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Overview

Comprehensive Description

  • Ito, Yu, Barfod, Anders S. (2014): An updated checklist of aquatic plants of Myanmar and Thailand. Biodiversity Data Journal 2, 1019: 1019-1019, URL:http://dx.doi.org/10.3897/BDJ.2.e1019
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Plazi

Source: Plazi.org

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Description

Annual or perennial herbs. Leaves all in radical rosettes (in ours), without stipules. Inflorescence a spike, terminating a scape (in ours). Flowers small, inconspicuous, subtended by a bract, usually 4-merous, sessile. Corolla gamopetalous, scarious, 3-4 lobed. Ovary superior. Fruit a capsule.
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© Mark Hyde, Bart Wursten and Petra Ballings

Source: Flora of Zimbabwe

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Ecology

Associations

Foodplant / sap sucker
Dysaphis plantaginea sucks sap of live Plantaginaceae
Remarks: season: summer-

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Molecular Biology and Genetics

Molecular Biology

Statistics of barcoding coverage

Barcode of Life Data Systems (BOLD) Stats
                                        
Specimen Records:1,662Public Records:952
Specimens with Sequences:1,511Public Species:165
Specimens with Barcodes:1,342Public BINs:0
Species:271         
Species With Barcodes:182         
          
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© Barcode of Life Data Systems

Source: Barcode of Life Data Systems (BOLD)

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Statistics of barcoding coverage: Plantago truncata

Barcode of Life Data Systems (BOLDS) Stats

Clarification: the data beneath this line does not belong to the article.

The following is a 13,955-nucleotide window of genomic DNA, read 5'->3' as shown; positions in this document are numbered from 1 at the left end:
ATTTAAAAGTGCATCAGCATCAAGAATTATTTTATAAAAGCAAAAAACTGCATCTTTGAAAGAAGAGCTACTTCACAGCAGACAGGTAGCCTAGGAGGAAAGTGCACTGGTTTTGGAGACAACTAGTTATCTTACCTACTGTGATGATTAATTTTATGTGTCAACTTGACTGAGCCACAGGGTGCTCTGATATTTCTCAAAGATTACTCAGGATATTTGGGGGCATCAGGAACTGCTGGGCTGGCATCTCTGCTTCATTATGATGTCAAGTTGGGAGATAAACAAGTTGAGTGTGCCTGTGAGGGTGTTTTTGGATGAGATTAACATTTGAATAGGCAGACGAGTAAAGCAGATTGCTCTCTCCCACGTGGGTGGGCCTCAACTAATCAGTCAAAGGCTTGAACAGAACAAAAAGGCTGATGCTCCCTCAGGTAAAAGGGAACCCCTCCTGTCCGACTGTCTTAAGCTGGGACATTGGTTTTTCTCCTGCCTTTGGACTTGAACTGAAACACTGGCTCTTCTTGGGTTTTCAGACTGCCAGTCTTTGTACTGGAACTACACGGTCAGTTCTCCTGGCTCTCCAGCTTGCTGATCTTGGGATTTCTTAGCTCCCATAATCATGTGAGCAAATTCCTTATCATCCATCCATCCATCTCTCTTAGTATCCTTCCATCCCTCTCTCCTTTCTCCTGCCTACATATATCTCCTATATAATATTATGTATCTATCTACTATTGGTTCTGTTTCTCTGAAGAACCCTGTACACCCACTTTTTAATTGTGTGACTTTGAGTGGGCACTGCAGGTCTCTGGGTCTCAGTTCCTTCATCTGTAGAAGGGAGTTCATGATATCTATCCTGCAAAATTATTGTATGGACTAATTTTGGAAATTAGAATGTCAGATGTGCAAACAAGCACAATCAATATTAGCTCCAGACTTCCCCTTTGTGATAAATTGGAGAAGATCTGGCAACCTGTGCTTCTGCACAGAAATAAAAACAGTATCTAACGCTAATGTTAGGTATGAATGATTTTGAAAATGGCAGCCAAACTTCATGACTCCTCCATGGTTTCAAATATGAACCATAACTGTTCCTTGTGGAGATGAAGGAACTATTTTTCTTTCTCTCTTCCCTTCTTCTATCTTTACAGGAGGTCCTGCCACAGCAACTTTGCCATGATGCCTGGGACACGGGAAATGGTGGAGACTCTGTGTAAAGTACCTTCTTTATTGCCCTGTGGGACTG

Public Records: 0
Specimens with Barcodes: 2
Species With Barcodes: 1
Creative Commons Attribution 3.0 (CC BY 3.0)

© Barcode of Life Data Systems

Source: Barcode of Life Data Systems (BOLD)

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Barcode data

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© Barcode of Life Data Systems

Source: Barcode of Life Data Systems (BOLD)

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Locations of barcode samples

Collection Sites: world map showing specimen collection locations for Plantaginaceae

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© Barcode of Life Data Systems

Source: Barcode of Life Data Systems (BOLD)

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Wikipedia

Plantaginaceae

Plantaginaceae, the plantain family, is a family of flowering plants in the order Lamiales. The type genus is Plantago L..

In older classifications it used to be the only family of the order Plantaginales, but numerous phylogenetic studies, summarized by the Angiosperm Phylogeny Group, have demonstrated that this taxon should be included within Lamiales.

Overview[edit]

The plantain family as traditionally circumscribed consisted of only three genera, Bougueria, Littorella, and Plantago. However phylogenetic research has indicated that Plantaginaceae s.s. (s.s. = sensu stricto, in the strict sense) were nested within Scrophulariaceae (but forming a group that did not include the type genus of that family, Scrophularia). Although Veronicaceae (1782) is the oldest family name for this group, Plantaginaceae (1789) is a conserved name under the International Code of Botanical Nomenclature (ICBN) and thus has priority over any earlier family name for a family including Plantago. Furthermore, the ICBN does not consider family names published before 1789 to be names eligible for conservation, thus ruling out Veronicaceae. The name Antirrhinaceae has been proposed for conservation over Plantaginaceae. In the meantime, the Angiosperm Phylogeny Group has accepted the name Plantaginaceae. However, Olmstead (2003) has chosen to use the name Veronicaceae.

Plantaginaceae s.l. (s.l. = sensu lato, in the broad sense) are a diverse, cosmopolitan family, occurring mostly in temperate zones. The group consists of herbs, shrubs and also a few aquatic plants with roots (such as the genus Callitriche). Being so diverse, the circumscription of this family is difficult to establish.[3]

The leaves are spiral to opposite and simple to compound. Unusual in Lamiales is the absence of vertical partitions in the heads of the glandular hairs.